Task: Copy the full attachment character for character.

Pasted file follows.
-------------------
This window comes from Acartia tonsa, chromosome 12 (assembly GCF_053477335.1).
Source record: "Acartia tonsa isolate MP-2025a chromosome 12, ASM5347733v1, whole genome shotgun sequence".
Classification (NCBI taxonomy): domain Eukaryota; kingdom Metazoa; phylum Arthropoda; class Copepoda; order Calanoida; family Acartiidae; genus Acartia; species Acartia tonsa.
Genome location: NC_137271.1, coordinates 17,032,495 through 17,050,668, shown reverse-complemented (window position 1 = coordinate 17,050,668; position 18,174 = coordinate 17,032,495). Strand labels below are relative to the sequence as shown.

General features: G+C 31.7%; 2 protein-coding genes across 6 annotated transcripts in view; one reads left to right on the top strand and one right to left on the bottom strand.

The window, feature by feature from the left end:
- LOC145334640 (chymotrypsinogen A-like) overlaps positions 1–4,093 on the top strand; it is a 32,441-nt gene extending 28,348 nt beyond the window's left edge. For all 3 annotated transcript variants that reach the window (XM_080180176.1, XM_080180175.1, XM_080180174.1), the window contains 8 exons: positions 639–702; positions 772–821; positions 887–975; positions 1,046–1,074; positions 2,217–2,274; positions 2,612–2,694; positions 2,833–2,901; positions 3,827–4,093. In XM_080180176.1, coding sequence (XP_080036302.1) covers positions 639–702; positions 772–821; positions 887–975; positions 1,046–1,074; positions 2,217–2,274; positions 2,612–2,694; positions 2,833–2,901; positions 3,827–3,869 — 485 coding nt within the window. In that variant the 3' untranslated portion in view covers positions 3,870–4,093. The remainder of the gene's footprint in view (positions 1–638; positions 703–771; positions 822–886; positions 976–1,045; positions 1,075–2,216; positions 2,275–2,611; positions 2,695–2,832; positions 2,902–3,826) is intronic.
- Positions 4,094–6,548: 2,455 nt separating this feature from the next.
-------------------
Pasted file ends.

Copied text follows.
This window comes from Acartia tonsa, chromosome 12 (assembly GCF_053477335.1).
Source record: "Acartia tonsa isolate MP-2025a chromosome 12, ASM5347733v1, whole genome shotgun sequence".
Classification (NCBI taxonomy): domain Eukaryota; kingdom Metazoa; phylum Arthropoda; class Copepoda; order Calanoida; family Acartiidae; genus Acartia; species Acartia tonsa.
Genome location: NC_137271.1, coordinates 17,032,495 through 17,050,668, shown reverse-complemented (window position 1 = coordinate 17,050,668; position 18,174 = coordinate 17,032,495). Strand labels below are relative to the sequence as shown.

General features: G+C 31.7%; 2 protein-coding genes across 6 annotated transcripts in view; one reads left to right on the top strand and one right to left on the bottom strand.

The window, feature by feature from the left end:
- LOC145334640 (chymotrypsinogen A-like) overlaps positions 1–4,093 on the top strand; it is a 32,441-nt gene extending 28,348 nt beyond the window's left edge. For all 3 annotated transcript variants that reach the window (XM_080180176.1, XM_080180175.1, XM_080180174.1), the window contains 8 exons: positions 639–702; positions 772–821; positions 887–975; positions 1,046–1,074; positions 2,217–2,274; positions 2,612–2,694; positions 2,833–2,901; positions 3,827–4,093. In XM_080180176.1, coding sequence (XP_080036302.1) covers positions 639–702; positions 772–821; positions 887–975; positions 1,046–1,074; positions 2,217–2,274; positions 2,612–2,694; positions 2,833–2,901; positions 3,827–3,869 — 485 coding nt within the window. In that variant the 3' untranslated portion in view covers positions 3,870–4,093. The remainder of the gene's footprint in view (positions 1–638; positions 703–771; positions 822–886; positions 976–1,045; positions 1,075–2,216; positions 2,275–2,611; positions 2,695–2,832; positions 2,902–3,826) is intronic.
- Positions 4,094–6,548: 2,455 nt separating this feature from the next.